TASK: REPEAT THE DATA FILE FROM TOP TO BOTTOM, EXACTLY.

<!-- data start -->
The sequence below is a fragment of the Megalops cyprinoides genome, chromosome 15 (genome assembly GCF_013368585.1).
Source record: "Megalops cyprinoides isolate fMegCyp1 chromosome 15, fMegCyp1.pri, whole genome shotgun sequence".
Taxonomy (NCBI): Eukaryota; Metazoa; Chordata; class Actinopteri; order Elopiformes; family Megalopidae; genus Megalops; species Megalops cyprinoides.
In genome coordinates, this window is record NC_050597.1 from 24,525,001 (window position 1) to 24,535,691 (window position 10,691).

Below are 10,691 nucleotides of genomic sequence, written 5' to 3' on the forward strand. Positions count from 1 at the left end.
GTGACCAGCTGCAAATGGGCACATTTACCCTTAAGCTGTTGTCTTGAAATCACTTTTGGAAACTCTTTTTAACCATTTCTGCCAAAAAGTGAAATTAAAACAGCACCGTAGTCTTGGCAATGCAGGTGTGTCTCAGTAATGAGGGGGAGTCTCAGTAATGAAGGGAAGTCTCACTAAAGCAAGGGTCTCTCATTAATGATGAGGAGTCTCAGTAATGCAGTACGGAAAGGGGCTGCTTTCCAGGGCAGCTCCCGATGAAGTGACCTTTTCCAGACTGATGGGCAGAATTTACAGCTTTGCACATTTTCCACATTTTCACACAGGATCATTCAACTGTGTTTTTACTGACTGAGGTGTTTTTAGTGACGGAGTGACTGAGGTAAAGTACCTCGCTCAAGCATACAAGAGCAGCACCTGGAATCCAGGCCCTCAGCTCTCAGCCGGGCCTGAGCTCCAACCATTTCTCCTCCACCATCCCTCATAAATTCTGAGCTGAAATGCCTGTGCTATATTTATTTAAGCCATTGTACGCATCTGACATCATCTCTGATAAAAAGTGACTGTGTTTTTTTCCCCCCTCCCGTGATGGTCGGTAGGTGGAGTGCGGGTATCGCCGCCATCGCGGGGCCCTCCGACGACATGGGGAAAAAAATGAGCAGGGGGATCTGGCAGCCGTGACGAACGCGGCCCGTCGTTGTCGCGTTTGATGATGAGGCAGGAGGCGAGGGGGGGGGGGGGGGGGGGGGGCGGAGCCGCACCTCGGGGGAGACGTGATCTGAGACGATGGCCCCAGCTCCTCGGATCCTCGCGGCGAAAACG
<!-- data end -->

The sequence below is a fragment of the Megalops cyprinoides genome, chromosome 15 (genome assembly GCF_013368585.1).
Source record: "Megalops cyprinoides isolate fMegCyp1 chromosome 15, fMegCyp1.pri, whole genome shotgun sequence".
Taxonomy (NCBI): Eukaryota; Metazoa; Chordata; class Actinopteri; order Elopiformes; family Megalopidae; genus Megalops; species Megalops cyprinoides.
In genome coordinates, this window is record NC_050597.1 from 24,525,001 (window position 1) to 24,535,691 (window position 10,691).

Below are 10,691 nucleotides of genomic sequence, written 5' to 3' on the forward strand. Positions count from 1 at the left end.
GTGACCAGCTGCAAATGGGCACATTTACCCTTAAGCTGTTGTCTTGAAATCACTTTTGGAAACTCTTTTTAACCATTTCTGCCAAAAAGTGAAATTAAAACAGCACCGTAGTCTTGGCAATGCAGGTGTGTCTCAGTAATGAGGGGGAGTCTCAGTAATGAAGGGAAGTCTCACTAAAGCAAGGGTCTCTCATTAATGATGAGGAGTCTCAGTAATGCAGTACGGAAAGGGGCTGCTTTCCAGGGCAGCTCCCGATGAAGTGACCTTTTCCAGACTGATGGGCAGAATTTACAGCTTTGCACATTTTCCACATTTTCACACAGGATCATTCAACTGTGTTTTTACTGACTGAGGTGTTTTTAGTGACGGAGTGACTGAGGTAAAGTACCTCGCTCAAGCATACAAGAGCAGCACCTGGAATCCAGGCCCTCAGCTCTCAGCCGGGCCTGAGCTCCAACCATTTCTCCTCCACCATCCCTCATAAATTCTGAGCTGAAATGCCTGTGCTATATTTATTTAAGCCATTGTACGCATCTGACATCATCTCTGATAAAAAGTGACTGTGTTTTTTTCCCCCCTCCCGTGATGGTCGGTAGGTGGAGTGCGGGTATCGCCGCCATCGCGGGGCCCTCCGACGACATGGGGAAAAAAATGAGCAGGGGGATCTGGCAGCCGTGACGAACGCGGCCCGTCGTTGTCGCGTTTGATGATGAGGCAGGAGGCGAGGGGGGGGGGGGGGGGGGGGGGCGGAGCCGCACCTCGGGGGAGACGTGATCTGAGACGATGGCCCCAGCTCCTCGGATCCTCGCGGCGAAAACG